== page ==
I now come to the positive reason which motivated my decision to issue this Motu Proprio updating that of 1988. It is a matter of coming to an interior reconciliation in the heart of the Church. Looking back over the past, to the divisions which in the course of the centuries have rent the Body of Christ, one continually has the impression that, at critical moments when divisions were coming about, not enough was done by the Church’s leaders to maintain or regain reconciliation and unity. One has the impression that omissions on the part of the Church have had their share of blame for the fact that these divisions were able to harden. This glance at the past imposes an obligation on us today: to make every effort to unable for all those who truly desire unity to remain in that unity or to attain it anew. I think of a sentence in the Second Letter to the Corinthians, where Paul writes: "Our mouth is open to you, Corinthians; our heart is wide. You are not restricted by us, but you are restricted in your own affections. In return … widen your hearts also!" (2 Cor 6:11-13). Paul was certainly speaking in another context, but his exhortation can and must touch us too, precisely on this subject. Let us generously open our hearts and make room for everything that the faith itself allows.

There is no contradiction between the two editions of the Roman Missal. In the history of the liturgy there is growth and progress, but no rupture. What earlier generations held as sacred, remains sacred and great for us too, and it cannot be all of a sudden entirely forbidden or even considered harmful. It behooves all of us to preserve the riches which have developed in the Church’s faith and prayer, and to give them their proper place. Needless to say, in order to experience full communion, the priests of the communities adhering to the former usage cannot, as a matter of principle, exclude celebrating according to the new books. The total exclusion of the new rite would not in fact be consistent with the recognition of its value and holiness.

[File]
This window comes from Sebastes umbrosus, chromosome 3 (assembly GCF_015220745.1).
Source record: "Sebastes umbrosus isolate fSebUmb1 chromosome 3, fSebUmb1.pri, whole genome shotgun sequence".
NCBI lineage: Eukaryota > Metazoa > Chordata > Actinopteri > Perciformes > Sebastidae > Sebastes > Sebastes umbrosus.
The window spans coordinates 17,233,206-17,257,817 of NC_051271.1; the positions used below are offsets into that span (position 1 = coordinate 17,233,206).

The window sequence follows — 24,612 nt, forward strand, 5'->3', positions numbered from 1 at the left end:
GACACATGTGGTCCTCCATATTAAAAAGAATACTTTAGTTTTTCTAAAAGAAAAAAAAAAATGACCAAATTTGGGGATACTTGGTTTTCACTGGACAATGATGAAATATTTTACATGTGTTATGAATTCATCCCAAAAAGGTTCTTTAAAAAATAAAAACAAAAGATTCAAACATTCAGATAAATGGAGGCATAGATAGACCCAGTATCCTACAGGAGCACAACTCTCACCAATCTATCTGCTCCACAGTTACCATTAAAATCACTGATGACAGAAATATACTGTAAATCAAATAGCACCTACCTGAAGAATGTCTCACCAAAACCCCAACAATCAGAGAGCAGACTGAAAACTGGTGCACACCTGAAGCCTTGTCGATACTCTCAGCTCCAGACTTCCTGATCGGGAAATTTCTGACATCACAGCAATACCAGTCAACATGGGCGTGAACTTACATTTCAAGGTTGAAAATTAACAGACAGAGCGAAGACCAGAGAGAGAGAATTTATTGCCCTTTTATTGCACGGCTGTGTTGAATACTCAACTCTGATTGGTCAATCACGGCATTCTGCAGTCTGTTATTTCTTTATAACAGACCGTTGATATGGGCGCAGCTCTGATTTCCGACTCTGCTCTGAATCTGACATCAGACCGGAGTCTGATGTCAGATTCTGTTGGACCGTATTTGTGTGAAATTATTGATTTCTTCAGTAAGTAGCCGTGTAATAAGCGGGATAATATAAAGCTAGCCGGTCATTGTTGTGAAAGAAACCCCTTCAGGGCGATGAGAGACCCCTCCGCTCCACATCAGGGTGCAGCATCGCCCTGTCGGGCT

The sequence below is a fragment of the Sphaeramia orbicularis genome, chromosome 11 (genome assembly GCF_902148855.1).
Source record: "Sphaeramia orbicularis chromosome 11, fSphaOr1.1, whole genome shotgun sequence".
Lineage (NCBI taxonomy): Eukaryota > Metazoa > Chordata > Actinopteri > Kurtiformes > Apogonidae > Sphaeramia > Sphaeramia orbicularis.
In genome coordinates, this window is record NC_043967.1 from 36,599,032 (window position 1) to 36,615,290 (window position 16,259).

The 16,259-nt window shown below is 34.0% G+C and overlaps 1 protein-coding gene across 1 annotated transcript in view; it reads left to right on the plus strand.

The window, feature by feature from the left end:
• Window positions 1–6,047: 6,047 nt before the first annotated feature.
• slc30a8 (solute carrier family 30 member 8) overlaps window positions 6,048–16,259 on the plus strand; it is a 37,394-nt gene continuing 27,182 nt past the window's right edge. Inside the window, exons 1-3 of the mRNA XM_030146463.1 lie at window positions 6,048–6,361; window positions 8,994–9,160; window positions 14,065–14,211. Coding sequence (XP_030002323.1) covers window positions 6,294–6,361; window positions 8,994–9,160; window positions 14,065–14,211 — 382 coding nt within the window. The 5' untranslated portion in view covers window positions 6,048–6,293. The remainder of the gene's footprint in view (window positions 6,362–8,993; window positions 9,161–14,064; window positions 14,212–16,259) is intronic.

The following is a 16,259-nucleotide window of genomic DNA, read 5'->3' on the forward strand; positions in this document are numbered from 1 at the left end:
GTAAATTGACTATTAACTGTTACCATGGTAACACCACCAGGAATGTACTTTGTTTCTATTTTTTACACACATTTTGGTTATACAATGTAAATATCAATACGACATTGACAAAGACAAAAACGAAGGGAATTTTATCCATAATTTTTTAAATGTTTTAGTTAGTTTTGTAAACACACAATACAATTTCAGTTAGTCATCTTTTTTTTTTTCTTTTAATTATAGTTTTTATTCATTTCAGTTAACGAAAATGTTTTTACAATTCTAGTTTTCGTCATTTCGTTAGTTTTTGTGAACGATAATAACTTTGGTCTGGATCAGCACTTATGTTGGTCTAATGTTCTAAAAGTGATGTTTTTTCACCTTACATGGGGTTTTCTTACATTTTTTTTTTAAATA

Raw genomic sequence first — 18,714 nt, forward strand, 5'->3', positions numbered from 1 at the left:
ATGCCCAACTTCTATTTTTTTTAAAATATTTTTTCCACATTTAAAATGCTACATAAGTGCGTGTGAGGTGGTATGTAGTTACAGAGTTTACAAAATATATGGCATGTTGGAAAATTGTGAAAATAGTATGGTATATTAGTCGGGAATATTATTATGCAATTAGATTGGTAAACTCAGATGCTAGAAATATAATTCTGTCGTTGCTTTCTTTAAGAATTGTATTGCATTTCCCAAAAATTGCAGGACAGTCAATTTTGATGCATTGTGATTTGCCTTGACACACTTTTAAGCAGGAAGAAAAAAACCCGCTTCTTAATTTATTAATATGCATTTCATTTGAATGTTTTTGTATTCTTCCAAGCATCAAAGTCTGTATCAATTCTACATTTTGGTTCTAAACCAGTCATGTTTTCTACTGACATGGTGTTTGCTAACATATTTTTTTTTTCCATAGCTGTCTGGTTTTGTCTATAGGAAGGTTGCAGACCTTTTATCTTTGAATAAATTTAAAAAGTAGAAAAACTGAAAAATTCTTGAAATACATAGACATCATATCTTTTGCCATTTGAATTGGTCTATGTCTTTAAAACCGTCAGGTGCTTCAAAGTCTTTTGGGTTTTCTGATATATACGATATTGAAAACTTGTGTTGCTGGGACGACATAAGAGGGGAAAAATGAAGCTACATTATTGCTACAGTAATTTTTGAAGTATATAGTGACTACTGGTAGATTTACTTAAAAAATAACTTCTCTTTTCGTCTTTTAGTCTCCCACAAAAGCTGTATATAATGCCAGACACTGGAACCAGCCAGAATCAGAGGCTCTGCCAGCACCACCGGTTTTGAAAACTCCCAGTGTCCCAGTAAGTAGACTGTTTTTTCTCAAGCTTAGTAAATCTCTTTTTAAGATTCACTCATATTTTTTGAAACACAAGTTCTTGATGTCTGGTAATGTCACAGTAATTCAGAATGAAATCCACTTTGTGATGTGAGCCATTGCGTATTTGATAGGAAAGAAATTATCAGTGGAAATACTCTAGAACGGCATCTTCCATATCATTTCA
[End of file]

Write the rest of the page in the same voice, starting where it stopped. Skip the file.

In conclusion, dear Brothers, I very much wish to stress that these new norms do not in any way lessen your own authority and responsibility, either for the liturgy or for the pastoral care of your faithful. Each Bishop, in fact, is the moderator of the liturgy in his own Diocese (cf. Sacrosanctum Concilium, 22: "Sacrae Liturgiae moderatio ab Ecclesiae auctoritate unice pendet quae quidem est apud Apostolicam Sedem et, ad normam iuris, apud Episcopum").

Nothing is taken away, then, from the authority of the Bishop, whose role remains that of being watchful that all is done in peace and serenity. Should some problem arise which the parish priest cannot resolve, the local Ordinary will always be able to intervene, in full harmony, however, with all that has been laid down by the new norms of the Motu Proprio.

Furthermore, I invite you, dear Brothers, to send to the Holy See an account of your experiences, three years after this Motu Proprio has taken effect. If truly serious difficulties come to light, ways to remedy them can be sought.

Dear Brothers, with gratitude and trust, I entrust to your hearts as Pastors these pages and the norms of the Motu Proprio. Let us always be mindful of the words of the Apostle Paul addressed to the presbyters of Ephesus: "Take heed to yourselves and to all the flock, in which the Holy Spirit has made you overseers, to care for the Church of God which he obtained with the blood of his own Son" (Acts 20:28).

I entrust these norms to the powerful intercession of Mary, Mother of the Church, and I cordially impart my Apostolic Blessing to you, dear Brothers, to the parish priests of your dioceses, and to all the priests, your co-workers, as well as to all your faithful.

Given at Saint Peter’s, 7 July 2007


DECLARATION OF INDEPENDENCE